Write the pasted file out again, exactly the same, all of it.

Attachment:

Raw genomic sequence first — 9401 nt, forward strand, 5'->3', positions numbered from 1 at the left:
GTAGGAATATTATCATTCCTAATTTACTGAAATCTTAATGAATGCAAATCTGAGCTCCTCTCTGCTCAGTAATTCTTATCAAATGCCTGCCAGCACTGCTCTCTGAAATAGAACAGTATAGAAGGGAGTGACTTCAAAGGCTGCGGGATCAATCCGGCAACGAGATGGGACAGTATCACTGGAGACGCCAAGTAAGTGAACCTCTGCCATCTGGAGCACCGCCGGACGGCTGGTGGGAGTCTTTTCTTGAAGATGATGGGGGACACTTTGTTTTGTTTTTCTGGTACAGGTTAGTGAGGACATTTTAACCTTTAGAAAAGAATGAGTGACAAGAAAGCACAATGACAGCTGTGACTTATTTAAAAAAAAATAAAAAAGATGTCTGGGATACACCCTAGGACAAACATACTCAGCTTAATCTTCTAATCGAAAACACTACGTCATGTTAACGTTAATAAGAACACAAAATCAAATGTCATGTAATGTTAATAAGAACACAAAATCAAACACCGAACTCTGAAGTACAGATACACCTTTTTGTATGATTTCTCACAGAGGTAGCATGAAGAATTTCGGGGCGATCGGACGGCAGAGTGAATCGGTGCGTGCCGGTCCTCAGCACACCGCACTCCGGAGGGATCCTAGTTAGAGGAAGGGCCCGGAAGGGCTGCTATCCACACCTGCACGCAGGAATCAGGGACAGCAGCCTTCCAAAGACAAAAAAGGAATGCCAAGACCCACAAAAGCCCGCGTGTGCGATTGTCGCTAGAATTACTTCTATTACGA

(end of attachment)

Raw genomic sequence first — 9401 nt, forward strand, 5'->3', positions numbered from 1 at the left:
GTAGGAATATTATCATTCCTAATTTACTGAAATCTTAATGAATGCAAATCTGAGCTCCTCTCTGCTCAGTAATTCTTATCAAATGCCTGCCAGCACTGCTCTCTGAAATAGAACAGTATAGAAGGGAGTGACTTCAAAGGCTGCGGGATCAATCCGGCAACGAGATGGGACAGTATCACTGGAGACGCCAAGTAAGTGAACCTCTGCCATCTGGAGCACCGCCGGACGGCTGGTGGGAGTCTTTTCTTGAAGATGATGGGGGACACTTTGTTTTGTTTTTCTGGTACAGGTTAGTGAGGACATTTTAACCTTTAGAAAAGAATGAGTGACAAGAAAGCACAATGACAGCTGTGACTTATTTAAAAAAAAATAAAAAAGATGTCTGGGATACACCCTAGGACAAACATACTCAGCTTAATCTTCTAATCGAAAACACTACGTCATGTTAACGTTAATAAGAACACAAAATCAAATGTCATGTAATGTTAATAAGAACACAAAATCAAACACCGAACTCTGAAGTACAGATACACCTTTTTGTATGATTTCTCACAGAGGTAGCATGAAGAATTTCGGGGCGATCGGACGGCAGAGTGAATCGGTGCGTGCCGGTCCTCAGCACACCGCACTCCGGAGGGATCCTAGTTAGAGGAAGGGCCCGGAAGGGCTGCTATCCACACCTGCACGCAGGAATCAGGGACAGCAGCCTTCCAAAGACAAAAAAGGAATGCCAAGACCCACAAAAGCCCGCGTGTGCGATTGTCGCTAGAATTACTTCTATTACGA